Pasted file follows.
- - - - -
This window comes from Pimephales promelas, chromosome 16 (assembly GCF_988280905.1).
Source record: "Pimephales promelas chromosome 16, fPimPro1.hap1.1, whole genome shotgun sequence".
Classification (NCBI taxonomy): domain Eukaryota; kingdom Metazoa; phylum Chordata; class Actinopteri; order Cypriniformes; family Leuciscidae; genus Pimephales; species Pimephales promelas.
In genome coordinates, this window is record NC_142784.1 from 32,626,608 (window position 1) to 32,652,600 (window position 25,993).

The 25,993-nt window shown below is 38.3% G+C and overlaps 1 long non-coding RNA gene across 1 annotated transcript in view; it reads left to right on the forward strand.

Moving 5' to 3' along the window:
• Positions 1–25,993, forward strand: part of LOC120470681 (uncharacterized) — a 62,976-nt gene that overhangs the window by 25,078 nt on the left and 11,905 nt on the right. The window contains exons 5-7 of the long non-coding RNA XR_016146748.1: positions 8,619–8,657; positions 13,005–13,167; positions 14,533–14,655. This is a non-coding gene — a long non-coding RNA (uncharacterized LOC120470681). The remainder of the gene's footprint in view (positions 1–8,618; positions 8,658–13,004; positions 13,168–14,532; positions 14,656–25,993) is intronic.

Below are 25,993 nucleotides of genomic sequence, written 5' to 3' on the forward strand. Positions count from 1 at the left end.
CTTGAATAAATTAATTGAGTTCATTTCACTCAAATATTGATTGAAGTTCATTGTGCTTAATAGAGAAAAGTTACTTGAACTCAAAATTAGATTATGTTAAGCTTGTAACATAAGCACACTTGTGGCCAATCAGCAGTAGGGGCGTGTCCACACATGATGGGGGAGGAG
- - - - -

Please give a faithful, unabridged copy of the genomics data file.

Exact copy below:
This window comes from Pimephales promelas, chromosome 16 (assembly GCF_988280905.1).
Source record: "Pimephales promelas chromosome 16, fPimPro1.hap1.1, whole genome shotgun sequence".
Classification (NCBI taxonomy): domain Eukaryota; kingdom Metazoa; phylum Chordata; class Actinopteri; order Cypriniformes; family Leuciscidae; genus Pimephales; species Pimephales promelas.
In genome coordinates, this window is record NC_142784.1 from 32,626,608 (window position 1) to 32,652,600 (window position 25,993).

The 25,993-nt window shown below is 38.3% G+C and overlaps 1 long non-coding RNA gene across 1 annotated transcript in view; it reads left to right on the forward strand.

Moving 5' to 3' along the window:
• Positions 1–25,993, forward strand: part of LOC120470681 (uncharacterized) — a 62,976-nt gene that overhangs the window by 25,078 nt on the left and 11,905 nt on the right. The window contains exons 5-7 of the long non-coding RNA XR_016146748.1: positions 8,619–8,657; positions 13,005–13,167; positions 14,533–14,655. This is a non-coding gene — a long non-coding RNA (uncharacterized LOC120470681). The remainder of the gene's footprint in view (positions 1–8,618; positions 8,658–13,004; positions 13,168–14,532; positions 14,656–25,993) is intronic.

Below are 25,993 nucleotides of genomic sequence, written 5' to 3' on the forward strand. Positions count from 1 at the left end.
CTTGAATAAATTAATTGAGTTCATTTCACTCAAATATTGATTGAAGTTCATTGTGCTTAATAGAGAAAAGTTACTTGAACTCAAAATTAGATTATGTTAAGCTTGTAACATAAGCACACTTGTGGCCAATCAGCAGTAGGGGCGTGTCCACACATGATGGGGGAGGAG